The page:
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California, Shoelaces and Opportunities

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Every fan has a player they latch onto as their player. Their guy. The player they support through just about everything, so long as he remains in a Michigan uniform and manages to stay out of handcuffs. There is rarely a consistent reason for it. Everyone has their own prerequisites for picking their guy. Some people saw Stevie Brown as a freshman and clung to him, through thick and thin, and were rewarded with a stellar 2009 campaign. Maybe others saw Martavious Odoms as their guy after his fast start, or they picked Vincent Smith when they saw him spring off of would-be tacklers like a superball in a trampoline factory on you tube. Everybody's got their guy.

The only Michigan player I can think of that was universally my guy was Mike Hart. If you're looking for someone who didn't immediately jump on his bandwagon after his first downs in 2004, well, it's going to be a while before you stop. There was something about Hart that immediately made Michigan fans fall in love with the kid. Maybe it was his baby face or his improbable escapability. Maybe it appeared that he was the ultimate underdog; not the fastest guy, not the five star, but a kid that almost no one recruited who turned himself into an All American on sheer determination and will power. Who knows. If you ask a thousand people you'll get a thousand answers as to why Mike Hart was their guy.

Is it cause they like my handsome face/Is it cause they like my gansta ways/
Whatever it is, they love me and they just won't let me be....

But picking my guy is not without it's drawbacks and personal disappointments. No matter how much excitement Mario Manningham gave us, there was always something holding him back. The time in Lloyd's doghouse, the spate of injuries, his decision to leave early. Or there was Steve Breaston and his inexplicable athleticism, million dollar smile, game changing abilities, but maddening inconsistency and inability to blossom into the receiver he could've been in college. Pick a Michigan quarterback or safety and you'll say similar things: Capable of changing the game every play, but you were never sure which way.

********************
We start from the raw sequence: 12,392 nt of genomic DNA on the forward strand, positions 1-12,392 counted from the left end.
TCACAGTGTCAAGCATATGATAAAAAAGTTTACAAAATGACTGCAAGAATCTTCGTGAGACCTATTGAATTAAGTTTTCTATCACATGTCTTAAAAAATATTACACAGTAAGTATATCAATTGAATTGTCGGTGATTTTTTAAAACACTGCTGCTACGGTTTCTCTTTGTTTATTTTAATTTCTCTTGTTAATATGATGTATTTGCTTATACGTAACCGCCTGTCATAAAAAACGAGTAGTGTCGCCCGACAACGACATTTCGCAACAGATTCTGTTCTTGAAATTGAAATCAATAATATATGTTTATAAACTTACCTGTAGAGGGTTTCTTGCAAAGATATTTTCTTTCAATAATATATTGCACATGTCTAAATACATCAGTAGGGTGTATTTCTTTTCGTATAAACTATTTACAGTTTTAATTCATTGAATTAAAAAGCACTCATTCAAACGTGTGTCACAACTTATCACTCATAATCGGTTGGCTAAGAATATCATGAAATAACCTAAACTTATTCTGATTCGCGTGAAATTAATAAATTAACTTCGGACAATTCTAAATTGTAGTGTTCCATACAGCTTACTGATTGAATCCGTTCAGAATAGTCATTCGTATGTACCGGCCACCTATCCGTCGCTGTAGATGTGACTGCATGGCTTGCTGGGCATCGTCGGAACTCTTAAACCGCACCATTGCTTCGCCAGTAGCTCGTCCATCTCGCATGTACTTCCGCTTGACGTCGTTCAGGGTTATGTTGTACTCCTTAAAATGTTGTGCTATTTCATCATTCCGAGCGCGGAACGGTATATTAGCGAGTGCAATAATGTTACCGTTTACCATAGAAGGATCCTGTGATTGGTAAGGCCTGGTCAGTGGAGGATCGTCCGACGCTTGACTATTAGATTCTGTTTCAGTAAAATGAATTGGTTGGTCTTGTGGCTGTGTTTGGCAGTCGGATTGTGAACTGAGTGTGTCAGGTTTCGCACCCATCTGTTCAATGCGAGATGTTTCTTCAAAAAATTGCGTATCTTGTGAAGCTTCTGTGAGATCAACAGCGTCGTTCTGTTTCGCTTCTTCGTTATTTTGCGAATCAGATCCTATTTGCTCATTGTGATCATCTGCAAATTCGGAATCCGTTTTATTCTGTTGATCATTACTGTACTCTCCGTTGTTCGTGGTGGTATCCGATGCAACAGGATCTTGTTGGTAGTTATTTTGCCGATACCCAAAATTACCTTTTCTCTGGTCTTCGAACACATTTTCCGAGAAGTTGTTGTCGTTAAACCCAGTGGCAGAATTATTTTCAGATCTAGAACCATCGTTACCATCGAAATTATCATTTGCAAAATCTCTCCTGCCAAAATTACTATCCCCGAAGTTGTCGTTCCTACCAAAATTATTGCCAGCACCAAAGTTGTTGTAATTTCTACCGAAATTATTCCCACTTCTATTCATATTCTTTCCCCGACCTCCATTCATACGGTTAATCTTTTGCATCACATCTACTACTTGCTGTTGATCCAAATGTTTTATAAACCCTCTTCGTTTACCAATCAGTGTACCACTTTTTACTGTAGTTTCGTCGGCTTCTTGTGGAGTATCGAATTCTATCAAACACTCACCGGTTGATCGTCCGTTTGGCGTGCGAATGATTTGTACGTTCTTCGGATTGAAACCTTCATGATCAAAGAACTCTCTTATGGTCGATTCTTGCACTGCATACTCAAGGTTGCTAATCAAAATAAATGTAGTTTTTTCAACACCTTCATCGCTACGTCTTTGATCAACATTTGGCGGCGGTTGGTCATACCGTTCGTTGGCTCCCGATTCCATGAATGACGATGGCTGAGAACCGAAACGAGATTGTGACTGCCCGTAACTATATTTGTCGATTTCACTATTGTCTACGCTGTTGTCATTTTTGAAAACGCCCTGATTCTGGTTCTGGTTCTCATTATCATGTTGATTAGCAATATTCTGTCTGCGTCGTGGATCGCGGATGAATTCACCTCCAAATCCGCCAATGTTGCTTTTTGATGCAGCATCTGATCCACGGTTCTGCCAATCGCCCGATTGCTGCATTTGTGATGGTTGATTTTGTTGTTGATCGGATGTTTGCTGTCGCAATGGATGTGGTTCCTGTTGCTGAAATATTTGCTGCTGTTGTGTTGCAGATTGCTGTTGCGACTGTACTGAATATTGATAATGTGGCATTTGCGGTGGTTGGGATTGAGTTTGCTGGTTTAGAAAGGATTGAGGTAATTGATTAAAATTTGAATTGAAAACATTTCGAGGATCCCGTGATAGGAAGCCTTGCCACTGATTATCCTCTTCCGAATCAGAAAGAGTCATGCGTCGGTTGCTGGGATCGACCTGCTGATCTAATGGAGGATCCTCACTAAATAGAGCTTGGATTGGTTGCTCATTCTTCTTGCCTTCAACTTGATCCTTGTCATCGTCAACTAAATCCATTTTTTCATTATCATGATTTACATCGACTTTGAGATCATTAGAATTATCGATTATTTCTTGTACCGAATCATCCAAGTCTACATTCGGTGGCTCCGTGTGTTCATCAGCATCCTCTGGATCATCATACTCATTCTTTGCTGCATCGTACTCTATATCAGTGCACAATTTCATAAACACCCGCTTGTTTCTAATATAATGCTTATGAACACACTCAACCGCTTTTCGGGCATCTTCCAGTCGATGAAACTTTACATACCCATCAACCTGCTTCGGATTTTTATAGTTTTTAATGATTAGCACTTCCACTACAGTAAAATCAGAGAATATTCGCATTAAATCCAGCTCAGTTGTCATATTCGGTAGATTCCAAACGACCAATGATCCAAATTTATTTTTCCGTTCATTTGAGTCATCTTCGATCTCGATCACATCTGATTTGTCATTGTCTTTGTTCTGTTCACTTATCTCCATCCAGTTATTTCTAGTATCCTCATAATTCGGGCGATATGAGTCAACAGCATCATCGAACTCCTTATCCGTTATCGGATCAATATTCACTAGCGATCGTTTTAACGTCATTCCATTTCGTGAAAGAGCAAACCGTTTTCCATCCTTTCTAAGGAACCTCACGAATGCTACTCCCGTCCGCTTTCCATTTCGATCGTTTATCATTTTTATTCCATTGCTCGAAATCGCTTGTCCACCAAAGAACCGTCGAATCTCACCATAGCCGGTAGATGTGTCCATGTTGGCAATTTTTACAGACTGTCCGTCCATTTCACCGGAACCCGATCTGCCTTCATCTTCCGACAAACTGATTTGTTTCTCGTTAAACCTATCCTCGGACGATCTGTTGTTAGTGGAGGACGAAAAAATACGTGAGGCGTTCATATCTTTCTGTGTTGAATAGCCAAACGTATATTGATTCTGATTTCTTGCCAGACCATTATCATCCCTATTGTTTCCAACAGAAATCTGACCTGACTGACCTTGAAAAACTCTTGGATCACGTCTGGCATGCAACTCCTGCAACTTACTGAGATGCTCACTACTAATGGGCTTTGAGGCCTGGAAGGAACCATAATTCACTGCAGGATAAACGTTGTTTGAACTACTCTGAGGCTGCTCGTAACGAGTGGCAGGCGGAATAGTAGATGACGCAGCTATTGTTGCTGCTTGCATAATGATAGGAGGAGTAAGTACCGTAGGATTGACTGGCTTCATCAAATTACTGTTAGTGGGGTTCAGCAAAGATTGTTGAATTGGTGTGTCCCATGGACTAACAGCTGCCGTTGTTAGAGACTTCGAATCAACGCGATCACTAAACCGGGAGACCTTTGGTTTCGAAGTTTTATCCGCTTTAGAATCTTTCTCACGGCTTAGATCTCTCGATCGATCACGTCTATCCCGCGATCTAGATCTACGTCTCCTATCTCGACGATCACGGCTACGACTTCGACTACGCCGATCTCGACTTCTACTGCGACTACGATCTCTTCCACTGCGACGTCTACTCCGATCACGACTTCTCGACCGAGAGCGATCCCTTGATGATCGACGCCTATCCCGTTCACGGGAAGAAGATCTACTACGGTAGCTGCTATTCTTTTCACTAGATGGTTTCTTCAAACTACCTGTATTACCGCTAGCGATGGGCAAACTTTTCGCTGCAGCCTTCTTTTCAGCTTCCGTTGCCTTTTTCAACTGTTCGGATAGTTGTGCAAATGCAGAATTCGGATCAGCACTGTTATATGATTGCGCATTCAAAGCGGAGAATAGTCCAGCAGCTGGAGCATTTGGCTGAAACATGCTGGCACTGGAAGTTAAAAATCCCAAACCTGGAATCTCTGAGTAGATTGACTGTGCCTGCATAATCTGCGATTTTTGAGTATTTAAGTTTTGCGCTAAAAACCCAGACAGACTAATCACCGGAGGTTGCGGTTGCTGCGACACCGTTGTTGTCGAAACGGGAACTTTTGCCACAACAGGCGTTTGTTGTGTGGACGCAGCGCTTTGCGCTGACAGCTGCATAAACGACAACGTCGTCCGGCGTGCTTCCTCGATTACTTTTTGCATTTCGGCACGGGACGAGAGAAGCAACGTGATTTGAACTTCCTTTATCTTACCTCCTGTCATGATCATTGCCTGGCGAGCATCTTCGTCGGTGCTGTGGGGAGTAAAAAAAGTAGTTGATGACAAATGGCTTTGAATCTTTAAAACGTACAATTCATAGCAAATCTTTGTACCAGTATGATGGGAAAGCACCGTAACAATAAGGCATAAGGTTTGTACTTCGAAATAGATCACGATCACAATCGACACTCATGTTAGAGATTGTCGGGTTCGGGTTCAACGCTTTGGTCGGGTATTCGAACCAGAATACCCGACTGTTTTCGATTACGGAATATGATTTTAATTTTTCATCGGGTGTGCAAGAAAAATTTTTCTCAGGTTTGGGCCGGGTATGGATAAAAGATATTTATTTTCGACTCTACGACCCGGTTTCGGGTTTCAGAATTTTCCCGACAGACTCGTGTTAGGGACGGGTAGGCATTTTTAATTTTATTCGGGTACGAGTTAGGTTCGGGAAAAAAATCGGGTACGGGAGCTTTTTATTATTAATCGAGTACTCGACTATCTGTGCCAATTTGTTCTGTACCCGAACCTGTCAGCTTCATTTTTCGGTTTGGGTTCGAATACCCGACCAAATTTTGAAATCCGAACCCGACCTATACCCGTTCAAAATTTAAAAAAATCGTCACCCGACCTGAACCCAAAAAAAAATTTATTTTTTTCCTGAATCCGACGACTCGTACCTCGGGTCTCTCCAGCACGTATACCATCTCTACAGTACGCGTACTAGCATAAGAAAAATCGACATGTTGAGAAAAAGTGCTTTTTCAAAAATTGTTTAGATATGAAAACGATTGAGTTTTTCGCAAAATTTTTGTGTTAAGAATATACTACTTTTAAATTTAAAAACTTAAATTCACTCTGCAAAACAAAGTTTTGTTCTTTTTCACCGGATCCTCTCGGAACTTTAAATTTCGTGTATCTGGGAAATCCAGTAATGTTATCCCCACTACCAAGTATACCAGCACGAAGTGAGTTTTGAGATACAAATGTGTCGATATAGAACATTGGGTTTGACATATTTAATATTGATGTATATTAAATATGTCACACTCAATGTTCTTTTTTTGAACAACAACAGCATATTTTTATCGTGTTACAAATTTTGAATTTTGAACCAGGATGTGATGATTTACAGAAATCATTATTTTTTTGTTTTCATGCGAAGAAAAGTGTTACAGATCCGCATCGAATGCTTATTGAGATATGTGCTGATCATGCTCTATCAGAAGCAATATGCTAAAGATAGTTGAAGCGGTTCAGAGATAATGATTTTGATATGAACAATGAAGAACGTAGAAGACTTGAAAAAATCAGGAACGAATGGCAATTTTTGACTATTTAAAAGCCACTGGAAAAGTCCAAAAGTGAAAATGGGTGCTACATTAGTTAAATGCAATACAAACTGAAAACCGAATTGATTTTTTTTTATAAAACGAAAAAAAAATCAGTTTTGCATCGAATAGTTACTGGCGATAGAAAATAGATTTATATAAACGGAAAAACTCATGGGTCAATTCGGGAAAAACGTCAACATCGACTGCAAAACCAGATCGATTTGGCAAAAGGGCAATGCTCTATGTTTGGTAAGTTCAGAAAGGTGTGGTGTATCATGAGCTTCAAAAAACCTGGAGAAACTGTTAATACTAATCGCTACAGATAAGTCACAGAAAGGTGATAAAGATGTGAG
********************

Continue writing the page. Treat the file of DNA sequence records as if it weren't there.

Regardless, we stick with these players. Sometimes for no other reason than we've done it for the last year, two years, three years. They're our guy, dammit, and we'll support them irrespective of their successes, failures, and occasional run in with the law or their coach. It's just the way Michigan fans operate.

More after the jump.....

On the present Michigan team, there isn't a universally accepted my guy like there was with that 2004-2007 group. The closest player to that description seems to be Tate Forcier. Perhaps 125 pounds soaking wet, 6 foot nothing, and grinning ear to ear in spite of it all. Just on size and melanin, Tate seems like an underdog. He too short, he's prone to getting banged up, he's quick but often not quick enough, he's got a good but not a great arm. Yet he succeeds in spite of all this. As a freshman he led Michigan out of the wilderness to a 4-0 start including a come from behind win over rival Notre Dame. Maybe he was the second coming of Mike Hart, the little guy that would. The signal caller with the juke step and the perma-grin.

But like Hart, this is damming praise. Tate is not an underdog. Far from it. Tate was a polished high school quarterback, groomed (seemingly from birth) to be a quarterback. Both older brothers were college QBs. He studied the science of quarterbacking the way many people study cancer, long before he came to Michigan. He's the most athletic starting quarterback Michigan's had on campus since Rick Leach was rolling out behind the guard and tackle. With all that, Tate's not an underdog, but damn is he fun to watch. And as a result, many fans took Tate under their wing as their guy. The guy that would lead Michigan, and would be their guy through thick and thin.